- Greeting Cards & Postcards
- Vajravarahi Postcard
Artist : Sunlal Ratna Tamang
Postcard 6" x 4"
Vajravarahi (Tib. Dorje Phagmo), meaning the 'Indestructible (vajra) Sow (varahi)', is a principal aspect of Vajrayogini, whose practice - both as a major yidam deity in her own right, and as the consort of Chakrasamvara - is of particular significance in the Tibetan Kagyu traditions. In this two-faced form she is also known as Indra's Dakini, whose lineage of transmission descends from Vajradhara to the early Indian king and mahasiddha, Indrabhuti, then later to Tilopa, Naropa, Marpa, Milarepa and the first Karmapa, Dusum Khyenpa. This thangka shows Vajravarahi at the centre of her five-deity mandala, with her retinue of four directional 'heart-dakinis' surrounding her.
Vajravarahi is youthful, passionate, semi-wrathful and red in colour, with three piercing eyes. She stands in dancing bow-and-arrow posture, with her right foot drawn-up and her left foot pressing upon a golden sun and a corpse, which rest upon her white moon disc, multicoloured lotus, and the vajra-rock foundation beneath her. Her beautiful naked body is adorned with the five bone ornaments, a long billowing silk scarf, a garland of fifty freshly severed heads, and a garland of red karavira flowers. She frowns as she bares her sharp teeth and fangs, her tawny hair streams upward like fire, and she wears golden earrings and a five-skull crown.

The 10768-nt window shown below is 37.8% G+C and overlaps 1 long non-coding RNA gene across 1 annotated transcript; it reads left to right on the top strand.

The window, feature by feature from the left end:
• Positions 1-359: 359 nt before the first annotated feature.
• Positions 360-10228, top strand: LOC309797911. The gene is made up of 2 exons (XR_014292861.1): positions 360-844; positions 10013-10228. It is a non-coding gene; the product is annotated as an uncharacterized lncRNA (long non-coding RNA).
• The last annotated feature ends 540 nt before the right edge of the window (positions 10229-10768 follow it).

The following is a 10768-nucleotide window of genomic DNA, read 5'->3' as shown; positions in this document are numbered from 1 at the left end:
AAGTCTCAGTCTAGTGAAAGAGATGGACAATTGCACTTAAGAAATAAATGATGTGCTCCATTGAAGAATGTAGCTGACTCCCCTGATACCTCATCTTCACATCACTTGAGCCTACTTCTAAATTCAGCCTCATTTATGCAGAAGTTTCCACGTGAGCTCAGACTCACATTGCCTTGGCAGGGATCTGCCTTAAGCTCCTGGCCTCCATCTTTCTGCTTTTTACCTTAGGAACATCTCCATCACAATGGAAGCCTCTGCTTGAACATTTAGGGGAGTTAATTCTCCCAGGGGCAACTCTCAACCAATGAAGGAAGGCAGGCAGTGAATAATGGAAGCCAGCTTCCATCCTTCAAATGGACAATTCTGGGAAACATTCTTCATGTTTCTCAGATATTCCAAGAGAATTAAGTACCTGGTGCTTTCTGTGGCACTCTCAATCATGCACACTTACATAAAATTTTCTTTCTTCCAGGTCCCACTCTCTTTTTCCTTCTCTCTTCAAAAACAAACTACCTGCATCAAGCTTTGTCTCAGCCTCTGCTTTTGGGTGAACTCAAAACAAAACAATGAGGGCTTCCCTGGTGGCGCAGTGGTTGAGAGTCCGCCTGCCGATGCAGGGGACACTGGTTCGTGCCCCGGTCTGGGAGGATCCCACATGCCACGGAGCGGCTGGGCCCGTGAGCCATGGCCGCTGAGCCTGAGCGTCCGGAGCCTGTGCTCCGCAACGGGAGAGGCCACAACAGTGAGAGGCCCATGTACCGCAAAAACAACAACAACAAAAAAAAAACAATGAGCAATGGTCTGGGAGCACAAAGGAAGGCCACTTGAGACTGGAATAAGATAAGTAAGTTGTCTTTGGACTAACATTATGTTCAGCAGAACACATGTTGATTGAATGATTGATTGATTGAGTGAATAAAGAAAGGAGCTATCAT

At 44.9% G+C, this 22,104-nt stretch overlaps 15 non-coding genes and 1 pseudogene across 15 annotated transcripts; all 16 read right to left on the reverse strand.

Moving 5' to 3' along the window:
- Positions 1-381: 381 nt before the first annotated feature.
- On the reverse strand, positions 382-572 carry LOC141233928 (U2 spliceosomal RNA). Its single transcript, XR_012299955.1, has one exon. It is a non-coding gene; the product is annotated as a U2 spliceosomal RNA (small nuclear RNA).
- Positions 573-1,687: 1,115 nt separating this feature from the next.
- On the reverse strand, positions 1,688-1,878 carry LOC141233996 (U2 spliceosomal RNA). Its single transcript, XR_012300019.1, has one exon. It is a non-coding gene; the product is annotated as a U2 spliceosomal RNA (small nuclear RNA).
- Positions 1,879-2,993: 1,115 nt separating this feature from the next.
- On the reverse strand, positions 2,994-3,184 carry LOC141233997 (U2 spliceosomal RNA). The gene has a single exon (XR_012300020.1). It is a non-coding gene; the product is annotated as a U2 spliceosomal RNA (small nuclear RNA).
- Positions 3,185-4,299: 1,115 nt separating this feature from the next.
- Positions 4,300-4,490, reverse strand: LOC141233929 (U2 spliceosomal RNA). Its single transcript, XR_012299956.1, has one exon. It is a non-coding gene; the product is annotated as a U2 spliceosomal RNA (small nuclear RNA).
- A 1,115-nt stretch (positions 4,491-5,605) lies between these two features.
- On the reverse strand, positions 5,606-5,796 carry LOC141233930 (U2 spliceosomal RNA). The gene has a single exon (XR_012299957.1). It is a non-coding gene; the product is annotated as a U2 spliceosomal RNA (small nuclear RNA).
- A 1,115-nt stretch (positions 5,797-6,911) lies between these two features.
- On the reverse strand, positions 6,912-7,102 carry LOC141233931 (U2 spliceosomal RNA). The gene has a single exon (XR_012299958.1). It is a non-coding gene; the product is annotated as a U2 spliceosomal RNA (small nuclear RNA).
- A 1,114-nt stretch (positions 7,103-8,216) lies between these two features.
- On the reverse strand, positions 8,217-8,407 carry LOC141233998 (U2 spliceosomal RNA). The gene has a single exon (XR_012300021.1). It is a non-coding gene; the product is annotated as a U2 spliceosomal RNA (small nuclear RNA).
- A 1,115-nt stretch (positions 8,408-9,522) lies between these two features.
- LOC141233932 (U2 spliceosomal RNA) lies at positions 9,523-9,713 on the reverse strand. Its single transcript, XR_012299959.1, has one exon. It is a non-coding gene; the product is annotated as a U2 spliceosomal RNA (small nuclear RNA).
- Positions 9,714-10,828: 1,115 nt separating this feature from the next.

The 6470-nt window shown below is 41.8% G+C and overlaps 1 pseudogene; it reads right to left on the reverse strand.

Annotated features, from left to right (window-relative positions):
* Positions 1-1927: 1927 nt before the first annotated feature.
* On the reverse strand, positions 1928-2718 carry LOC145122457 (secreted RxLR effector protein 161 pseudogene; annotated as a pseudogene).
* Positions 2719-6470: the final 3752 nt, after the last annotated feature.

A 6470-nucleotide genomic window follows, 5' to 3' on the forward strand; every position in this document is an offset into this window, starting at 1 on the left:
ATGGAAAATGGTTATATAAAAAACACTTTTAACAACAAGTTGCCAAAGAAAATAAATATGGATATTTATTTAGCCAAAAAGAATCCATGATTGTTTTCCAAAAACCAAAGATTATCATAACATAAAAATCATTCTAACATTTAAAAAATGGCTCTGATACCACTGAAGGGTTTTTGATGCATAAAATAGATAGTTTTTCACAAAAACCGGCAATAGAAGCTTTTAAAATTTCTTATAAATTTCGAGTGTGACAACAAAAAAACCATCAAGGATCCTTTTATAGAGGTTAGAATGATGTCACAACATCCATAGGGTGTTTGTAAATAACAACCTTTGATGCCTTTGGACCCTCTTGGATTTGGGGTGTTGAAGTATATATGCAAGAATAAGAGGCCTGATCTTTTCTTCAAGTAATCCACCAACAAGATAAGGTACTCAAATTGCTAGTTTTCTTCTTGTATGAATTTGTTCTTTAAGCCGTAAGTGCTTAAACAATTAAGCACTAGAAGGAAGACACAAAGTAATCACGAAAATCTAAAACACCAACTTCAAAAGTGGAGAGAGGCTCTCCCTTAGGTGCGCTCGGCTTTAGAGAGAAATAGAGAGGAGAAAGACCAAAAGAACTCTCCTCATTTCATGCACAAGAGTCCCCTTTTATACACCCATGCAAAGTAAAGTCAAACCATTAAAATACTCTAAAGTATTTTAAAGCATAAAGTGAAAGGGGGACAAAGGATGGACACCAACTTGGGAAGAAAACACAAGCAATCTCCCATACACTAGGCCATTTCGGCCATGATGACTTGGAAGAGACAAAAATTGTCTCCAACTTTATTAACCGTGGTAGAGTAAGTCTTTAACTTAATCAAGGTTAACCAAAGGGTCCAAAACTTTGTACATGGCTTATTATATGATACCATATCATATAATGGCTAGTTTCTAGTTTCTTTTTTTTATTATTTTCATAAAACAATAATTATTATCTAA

Vajravarahi's black sow's head appears above her crown, with its fierce squealing face and sharp tusks representing her triumph over ignorance. Her two faces symbolize the union of relative truth (human face), and absolute truth (sow's face). With her raised right hand she holds a vajra-handled curved knife, which she circles towards the ten directions to overcome all maras or demonic obstructions. And with her left hand she holds a skull-cup full of blood in front of her heart, which represents the generation of great bliss. A tantric-staff or khatvanga rests within the crook of her left arm, which essentially symbolizes her inseparable union with her consort, Chakrasamvara. The khatvanga has an eight-sided white shaft with a half-vajra at its lower end; and a crossed-vajra, a nectar vase, a decaying green head, a fresh pink head, a dry white skull, and another half-vajra that crowns its top. A billowing white silk ribbon is tied around the neck of the golden vase; while from a separate golden thread hang the emblems of a small damaru, bell, sun, crescent moon, and a white yak-tail pendant. Light rays emanate from the inner-heat of Vajravarahi's blissful body, and she abides within a blazing aura of wisdom fire.
The four heart-dakinis of Vajravarahi's five-deity mandala are all identical to her in form and appearance, except that they each have a specific colour and stand upon the throne of a corpse, a golden sun disc, and a pink lotus. In the east (lower left) is blue Dakini; in the north (lower right) is green Lama; in the west (upper right) is red Khandaroha, and in the south (upper left) is yellow Rupini. Within the cloud-borne orb of rainbow light above Vajravarahi appears the white sambhogakaya form of Vairocana Buddha, who sits upon a moon disc and lotus with his two hands making the dharmachakra-mudra, or gesture of teaching. In the foreground landscape is a row of stacked jewels, with the eight auspicious substances appearing behind them. And to the left and right of these jewel offerings are skull-cups that contain swirling blue nectar (alcohol), and fresh blood.
© text by Robert Beer